Not many people have the money to buy the fine sofa, and then have the money ten years down the road to have it reupholstered. But if you can do this, I think it is great.
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Old 02-08-2013, 09:16 PM
 
Location: Prospect, KY
5,284 posts, read 19,967,154 times
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Silibran - Well, I certainly understand your sentiments but I look at it a little differently. Let's say I purchase a well made sofa for $3500. To recover the couch some time down the road will not cost $3500. I'll always have a well made sofa that I paid $3500 for but I will only spend a fraction of that to reupholster it. I have always used upholsterers who allow me to buy my own fabric (without the upholsterer charging me a cutting fee) and I am able to find wonderful fabric for a fraction of what an upholsterer would charge me for fabric. In the long term, I am not spending a whole lot more money than most other people who are buying a sucession of inexpensive counches that don't last. However, I did have that initial outlay of $3500 which, understandably might be difficult financially for young families, etc.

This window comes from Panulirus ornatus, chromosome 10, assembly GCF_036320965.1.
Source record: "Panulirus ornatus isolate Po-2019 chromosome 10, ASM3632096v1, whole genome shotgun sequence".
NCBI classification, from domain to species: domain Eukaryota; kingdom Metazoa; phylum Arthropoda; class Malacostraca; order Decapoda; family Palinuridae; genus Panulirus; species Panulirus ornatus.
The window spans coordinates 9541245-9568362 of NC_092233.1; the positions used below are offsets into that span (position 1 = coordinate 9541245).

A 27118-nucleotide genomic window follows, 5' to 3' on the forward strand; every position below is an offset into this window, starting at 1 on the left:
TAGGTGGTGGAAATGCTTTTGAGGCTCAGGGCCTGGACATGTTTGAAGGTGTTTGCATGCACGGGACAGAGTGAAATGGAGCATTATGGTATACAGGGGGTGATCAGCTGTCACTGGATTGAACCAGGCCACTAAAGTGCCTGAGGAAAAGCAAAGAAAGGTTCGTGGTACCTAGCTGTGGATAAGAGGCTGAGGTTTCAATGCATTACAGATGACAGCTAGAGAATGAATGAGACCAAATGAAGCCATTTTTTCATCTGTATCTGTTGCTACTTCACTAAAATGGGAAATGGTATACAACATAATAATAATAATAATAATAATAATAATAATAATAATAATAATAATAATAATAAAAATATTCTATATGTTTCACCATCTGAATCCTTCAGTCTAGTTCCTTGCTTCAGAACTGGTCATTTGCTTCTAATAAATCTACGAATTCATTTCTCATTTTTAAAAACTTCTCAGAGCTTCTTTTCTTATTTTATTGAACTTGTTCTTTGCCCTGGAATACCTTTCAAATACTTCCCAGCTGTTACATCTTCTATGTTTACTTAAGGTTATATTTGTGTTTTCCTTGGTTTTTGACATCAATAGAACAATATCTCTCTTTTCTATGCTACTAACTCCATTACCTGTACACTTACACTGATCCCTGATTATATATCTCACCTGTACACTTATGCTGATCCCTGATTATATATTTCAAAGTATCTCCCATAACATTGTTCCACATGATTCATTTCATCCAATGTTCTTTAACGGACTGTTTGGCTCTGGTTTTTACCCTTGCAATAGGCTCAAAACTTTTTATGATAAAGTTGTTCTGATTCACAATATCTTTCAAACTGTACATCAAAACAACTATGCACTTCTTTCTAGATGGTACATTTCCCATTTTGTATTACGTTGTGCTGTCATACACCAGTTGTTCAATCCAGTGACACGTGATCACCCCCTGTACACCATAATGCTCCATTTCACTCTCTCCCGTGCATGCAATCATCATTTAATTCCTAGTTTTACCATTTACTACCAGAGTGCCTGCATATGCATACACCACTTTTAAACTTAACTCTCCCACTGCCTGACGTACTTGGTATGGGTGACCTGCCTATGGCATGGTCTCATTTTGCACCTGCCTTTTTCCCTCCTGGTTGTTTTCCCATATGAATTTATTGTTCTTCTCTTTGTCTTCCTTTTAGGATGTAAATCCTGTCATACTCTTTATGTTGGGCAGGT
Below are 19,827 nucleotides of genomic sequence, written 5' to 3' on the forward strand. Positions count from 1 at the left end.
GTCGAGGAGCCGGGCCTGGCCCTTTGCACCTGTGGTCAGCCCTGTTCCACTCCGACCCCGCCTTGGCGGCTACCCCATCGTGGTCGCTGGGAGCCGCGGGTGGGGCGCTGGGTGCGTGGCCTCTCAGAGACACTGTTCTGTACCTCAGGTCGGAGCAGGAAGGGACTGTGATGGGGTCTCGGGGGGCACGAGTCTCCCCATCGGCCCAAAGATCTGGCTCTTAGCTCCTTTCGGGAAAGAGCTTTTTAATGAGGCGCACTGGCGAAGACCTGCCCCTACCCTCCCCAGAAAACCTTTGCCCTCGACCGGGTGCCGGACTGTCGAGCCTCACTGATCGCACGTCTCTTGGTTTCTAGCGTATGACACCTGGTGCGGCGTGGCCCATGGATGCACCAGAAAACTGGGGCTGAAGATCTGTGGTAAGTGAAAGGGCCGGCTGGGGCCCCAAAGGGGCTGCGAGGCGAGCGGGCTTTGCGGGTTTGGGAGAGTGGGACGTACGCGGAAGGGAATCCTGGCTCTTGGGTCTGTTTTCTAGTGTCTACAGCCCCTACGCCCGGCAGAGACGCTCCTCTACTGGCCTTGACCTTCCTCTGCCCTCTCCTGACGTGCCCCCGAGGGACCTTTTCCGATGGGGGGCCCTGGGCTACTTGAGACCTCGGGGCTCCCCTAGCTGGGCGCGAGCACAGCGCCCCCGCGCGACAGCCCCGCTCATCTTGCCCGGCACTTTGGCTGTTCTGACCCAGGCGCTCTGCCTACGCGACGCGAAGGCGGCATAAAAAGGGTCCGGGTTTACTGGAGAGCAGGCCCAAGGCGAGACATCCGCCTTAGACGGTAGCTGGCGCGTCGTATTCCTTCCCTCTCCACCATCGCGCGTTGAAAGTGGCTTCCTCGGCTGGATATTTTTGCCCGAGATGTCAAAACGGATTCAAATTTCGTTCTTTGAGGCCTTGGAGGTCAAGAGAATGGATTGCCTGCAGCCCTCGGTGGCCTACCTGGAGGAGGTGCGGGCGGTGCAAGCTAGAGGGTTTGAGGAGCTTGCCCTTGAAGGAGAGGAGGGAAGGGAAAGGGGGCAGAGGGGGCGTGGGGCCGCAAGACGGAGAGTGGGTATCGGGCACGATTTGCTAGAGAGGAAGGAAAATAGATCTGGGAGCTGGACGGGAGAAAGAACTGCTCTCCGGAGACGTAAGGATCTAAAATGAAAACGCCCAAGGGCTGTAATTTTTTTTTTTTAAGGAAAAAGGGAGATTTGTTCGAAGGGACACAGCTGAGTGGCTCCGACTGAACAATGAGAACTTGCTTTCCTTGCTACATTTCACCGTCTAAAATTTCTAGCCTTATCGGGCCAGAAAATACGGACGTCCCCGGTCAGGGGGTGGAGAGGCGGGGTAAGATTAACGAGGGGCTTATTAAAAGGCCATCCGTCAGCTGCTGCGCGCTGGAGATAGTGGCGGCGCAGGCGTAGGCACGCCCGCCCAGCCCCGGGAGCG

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Old 02-09-2013, 10:26 PM
 
Location: Southwest Washington State
30,585 posts, read 24,839,379 times
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If you can afford to pay $3500 for a sofa, then you should be able to afford to have it reupholstered. I agree in that case that is a good strategy if you continue to love the sofa.

Our last purchases of this nature were for reclining sofa and chair. Those were in the range you mention, but I shouldn't have to ever have them reupholstered.

When I had a family at home we could never have afforded to lay out that kind of money. In fact in all my years of marriage, I had only 2 living room sofas until our last move. I had replaced family room sofas about once a decade though. Of course 30 years ago the same quality sofa you buy for over $3000 would probably have been more like $1000. I do remember paying around $800 for a nice family room sofa many years ago.

It may also be that the cost of reupholstery is a bit lower than in the are I lived in. I had slipcovers made for my nice Drexel sofa about 26 years ago, and I remember it was a stretch to have that done. Then the cat clawed it up. I wouldn't have minded keeping that sofa, actually. But it was definitely out of style by the time I finally replaced it.